White House chief of staff Mick Mulvaney doesn’t recall keeping Russian meddling talk from Trump

WASHINGTON – A top White House official said Wednesday he doesn’t recall keeping discussions of election security from President Donald Trump and defended the administration’s effort to confront election meddling by Russia and others.

The response, from acting White House chief of staff Mick Mulvaney, followed a report this week that former Homeland Security Secretary Kirstjen Nielsen tried to focus the administration’s attention on the problem but was told not to raise it in front of Trump. Nielsen resigned this month amid tensions with the White House. 

“I don’t recall anything along those lines happening in any meeting,” Mulvaney said. “But unlike the Obama administration, who knew about Russian actions in 2014 and did nothing, the Trump administration will not tolerate foreign interference in our elections.”

Russian interference in the 2016 election has once again moved to the fore after special counsel Robert Mueller’s report spelled out a sophisticated operation tied to the Kremlin to sow division in the U.S. through cyberattacks and social media campaigns. In his public statements, Trump and top aides have dismissed the impact of those efforts.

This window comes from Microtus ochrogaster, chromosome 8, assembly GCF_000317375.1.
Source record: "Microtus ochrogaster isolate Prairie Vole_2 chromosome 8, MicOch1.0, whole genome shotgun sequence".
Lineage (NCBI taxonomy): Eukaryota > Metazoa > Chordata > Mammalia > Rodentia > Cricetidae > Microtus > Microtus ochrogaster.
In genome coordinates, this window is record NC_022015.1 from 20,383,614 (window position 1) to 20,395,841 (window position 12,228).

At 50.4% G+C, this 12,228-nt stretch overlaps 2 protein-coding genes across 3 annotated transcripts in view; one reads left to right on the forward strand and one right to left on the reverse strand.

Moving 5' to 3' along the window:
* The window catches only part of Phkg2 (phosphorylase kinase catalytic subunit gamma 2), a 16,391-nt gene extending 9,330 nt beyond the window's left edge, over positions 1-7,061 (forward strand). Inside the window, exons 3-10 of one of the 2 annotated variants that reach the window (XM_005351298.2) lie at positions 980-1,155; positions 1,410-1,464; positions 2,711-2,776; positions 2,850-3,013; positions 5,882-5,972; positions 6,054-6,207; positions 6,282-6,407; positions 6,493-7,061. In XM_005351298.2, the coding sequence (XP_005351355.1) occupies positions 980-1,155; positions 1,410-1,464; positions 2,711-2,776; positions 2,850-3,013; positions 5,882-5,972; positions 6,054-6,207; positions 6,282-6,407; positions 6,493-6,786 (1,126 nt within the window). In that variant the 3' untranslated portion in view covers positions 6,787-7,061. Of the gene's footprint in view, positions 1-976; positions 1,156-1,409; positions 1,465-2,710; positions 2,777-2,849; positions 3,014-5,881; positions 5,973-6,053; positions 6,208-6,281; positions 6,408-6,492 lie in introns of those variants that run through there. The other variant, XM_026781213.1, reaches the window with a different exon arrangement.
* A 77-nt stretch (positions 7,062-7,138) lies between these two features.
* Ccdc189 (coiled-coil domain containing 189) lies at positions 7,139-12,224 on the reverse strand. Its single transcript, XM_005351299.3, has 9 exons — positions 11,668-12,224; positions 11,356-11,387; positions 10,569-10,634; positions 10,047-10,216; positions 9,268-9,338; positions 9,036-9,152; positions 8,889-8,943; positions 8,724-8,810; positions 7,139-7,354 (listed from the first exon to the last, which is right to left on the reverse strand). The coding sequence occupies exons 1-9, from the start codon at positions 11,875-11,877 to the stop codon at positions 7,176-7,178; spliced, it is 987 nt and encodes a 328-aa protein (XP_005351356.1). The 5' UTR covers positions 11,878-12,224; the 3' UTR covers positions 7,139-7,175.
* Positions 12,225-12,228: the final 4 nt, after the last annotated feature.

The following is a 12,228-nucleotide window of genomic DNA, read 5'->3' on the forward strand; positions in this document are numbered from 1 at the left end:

Nielsen became increasingly concerned about Russia’s activity during the 2018 midterm election, according to a New York Times report Wednesday. Mulvaney made it clear that Trump equated discussion of Russian activity with questions about the legitimacy of his victory, according to the Times, and said the issue should be “kept below his level.” 

Administration officials have said they have taken steps to address the influence campaign and hacking that took place in 2016. Nielsen was one of several Trump officials who spoke to reporters at the White House last August about those efforts.  

Nielsen and others said at the time that the administration is working with state and local election officials to protect voting systems from attacks and to block Russia and others from engaging in them.

“Our democracy itself is in the crosshairs,” Nielsen said.

Contributing: David Jackson and Michael Collins

President Donald Trump and First Lady Melania Trump board Air Force One on April 18, 2019, in Maryland. (Photo: Nicholas Kamm, AFP/Getty Images)

 

 

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